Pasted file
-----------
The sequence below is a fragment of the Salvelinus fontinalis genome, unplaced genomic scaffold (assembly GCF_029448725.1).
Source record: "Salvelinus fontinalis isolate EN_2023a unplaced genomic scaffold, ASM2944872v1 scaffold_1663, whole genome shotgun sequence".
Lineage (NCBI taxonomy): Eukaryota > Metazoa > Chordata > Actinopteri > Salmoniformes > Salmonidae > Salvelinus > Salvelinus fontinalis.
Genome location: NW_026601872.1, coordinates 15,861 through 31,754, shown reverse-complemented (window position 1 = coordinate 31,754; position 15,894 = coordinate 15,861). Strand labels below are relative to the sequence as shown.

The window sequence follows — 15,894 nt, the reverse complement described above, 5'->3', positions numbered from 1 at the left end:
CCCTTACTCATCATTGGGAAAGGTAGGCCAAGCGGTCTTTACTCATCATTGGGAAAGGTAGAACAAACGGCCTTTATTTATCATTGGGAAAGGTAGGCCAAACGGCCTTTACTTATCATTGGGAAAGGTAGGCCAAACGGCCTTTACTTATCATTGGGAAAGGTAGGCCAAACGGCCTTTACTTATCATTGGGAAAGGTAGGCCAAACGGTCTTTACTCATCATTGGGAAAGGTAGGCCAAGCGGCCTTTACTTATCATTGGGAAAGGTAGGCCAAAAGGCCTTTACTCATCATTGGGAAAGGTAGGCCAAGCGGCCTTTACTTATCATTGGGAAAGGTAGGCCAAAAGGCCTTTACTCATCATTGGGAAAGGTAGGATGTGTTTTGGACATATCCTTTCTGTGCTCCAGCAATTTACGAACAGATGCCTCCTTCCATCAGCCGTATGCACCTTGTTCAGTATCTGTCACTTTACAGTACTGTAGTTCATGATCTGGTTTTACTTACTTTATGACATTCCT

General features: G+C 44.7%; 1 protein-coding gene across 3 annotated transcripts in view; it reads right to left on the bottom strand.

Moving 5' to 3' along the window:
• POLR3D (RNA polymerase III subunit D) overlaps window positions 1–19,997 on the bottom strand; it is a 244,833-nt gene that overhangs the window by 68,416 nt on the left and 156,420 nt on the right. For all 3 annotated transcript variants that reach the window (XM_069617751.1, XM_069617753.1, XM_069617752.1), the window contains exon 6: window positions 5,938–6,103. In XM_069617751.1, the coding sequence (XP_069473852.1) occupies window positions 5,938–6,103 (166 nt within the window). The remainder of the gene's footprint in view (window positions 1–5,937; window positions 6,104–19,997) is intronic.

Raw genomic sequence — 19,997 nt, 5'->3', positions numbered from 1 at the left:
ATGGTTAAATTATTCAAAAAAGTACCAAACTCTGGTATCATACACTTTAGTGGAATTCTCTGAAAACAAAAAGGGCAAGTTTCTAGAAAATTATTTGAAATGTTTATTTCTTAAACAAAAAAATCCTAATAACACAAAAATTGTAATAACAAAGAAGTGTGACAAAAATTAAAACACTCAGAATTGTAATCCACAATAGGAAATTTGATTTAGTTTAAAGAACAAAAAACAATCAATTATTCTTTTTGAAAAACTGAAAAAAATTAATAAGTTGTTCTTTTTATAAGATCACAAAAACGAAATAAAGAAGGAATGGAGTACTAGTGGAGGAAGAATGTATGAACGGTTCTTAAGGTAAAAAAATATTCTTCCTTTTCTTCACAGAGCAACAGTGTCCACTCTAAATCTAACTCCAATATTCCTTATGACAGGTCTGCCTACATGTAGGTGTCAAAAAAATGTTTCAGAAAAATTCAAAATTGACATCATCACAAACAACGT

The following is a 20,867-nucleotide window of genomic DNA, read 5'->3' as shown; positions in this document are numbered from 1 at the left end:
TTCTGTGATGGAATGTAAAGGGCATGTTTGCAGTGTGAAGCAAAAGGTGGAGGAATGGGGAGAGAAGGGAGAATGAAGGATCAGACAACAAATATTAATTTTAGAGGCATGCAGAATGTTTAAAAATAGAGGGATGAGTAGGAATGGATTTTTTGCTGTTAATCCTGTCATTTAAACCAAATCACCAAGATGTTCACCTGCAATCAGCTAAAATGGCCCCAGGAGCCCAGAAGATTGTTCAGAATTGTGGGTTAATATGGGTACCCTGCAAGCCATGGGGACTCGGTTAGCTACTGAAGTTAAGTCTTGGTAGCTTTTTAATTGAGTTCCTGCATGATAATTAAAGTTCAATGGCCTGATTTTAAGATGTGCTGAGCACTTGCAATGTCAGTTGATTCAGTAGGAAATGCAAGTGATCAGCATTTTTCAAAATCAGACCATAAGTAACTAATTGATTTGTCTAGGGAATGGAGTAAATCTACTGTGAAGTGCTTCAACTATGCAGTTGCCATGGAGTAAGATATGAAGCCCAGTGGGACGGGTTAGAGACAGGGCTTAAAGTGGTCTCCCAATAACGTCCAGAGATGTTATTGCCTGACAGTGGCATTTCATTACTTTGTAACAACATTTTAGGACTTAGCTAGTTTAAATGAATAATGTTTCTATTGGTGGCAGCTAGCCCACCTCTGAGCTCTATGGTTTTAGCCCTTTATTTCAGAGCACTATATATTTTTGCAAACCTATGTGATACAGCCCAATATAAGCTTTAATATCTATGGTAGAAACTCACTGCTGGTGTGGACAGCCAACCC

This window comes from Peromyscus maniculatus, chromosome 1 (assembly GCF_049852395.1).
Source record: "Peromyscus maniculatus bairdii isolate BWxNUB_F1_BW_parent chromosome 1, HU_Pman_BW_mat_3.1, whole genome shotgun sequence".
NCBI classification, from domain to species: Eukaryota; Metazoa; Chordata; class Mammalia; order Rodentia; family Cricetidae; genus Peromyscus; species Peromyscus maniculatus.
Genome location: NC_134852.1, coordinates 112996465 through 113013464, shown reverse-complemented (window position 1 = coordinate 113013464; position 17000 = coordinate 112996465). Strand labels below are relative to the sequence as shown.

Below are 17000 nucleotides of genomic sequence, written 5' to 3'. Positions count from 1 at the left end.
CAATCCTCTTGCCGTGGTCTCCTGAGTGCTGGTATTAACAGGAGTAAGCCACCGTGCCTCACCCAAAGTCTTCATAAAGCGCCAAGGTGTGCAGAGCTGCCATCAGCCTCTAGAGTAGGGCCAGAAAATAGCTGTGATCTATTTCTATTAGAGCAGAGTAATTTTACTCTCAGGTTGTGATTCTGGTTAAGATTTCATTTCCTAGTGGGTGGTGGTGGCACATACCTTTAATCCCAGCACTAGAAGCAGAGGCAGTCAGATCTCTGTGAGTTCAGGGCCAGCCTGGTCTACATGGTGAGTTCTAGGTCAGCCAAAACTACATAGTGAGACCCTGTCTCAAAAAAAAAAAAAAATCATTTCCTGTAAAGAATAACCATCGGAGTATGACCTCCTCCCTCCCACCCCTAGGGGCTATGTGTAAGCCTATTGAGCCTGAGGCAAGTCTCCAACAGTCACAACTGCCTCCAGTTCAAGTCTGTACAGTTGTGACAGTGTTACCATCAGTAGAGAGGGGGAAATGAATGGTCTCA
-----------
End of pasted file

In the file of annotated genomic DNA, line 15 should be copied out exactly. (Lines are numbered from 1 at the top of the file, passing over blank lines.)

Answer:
Source record: "Peromyscus maniculatus bairdii isolate BWxNUB_F1_BW_parent chromosome 1, HU_Pman_BW_mat_3.1, whole genome shotgun sequence".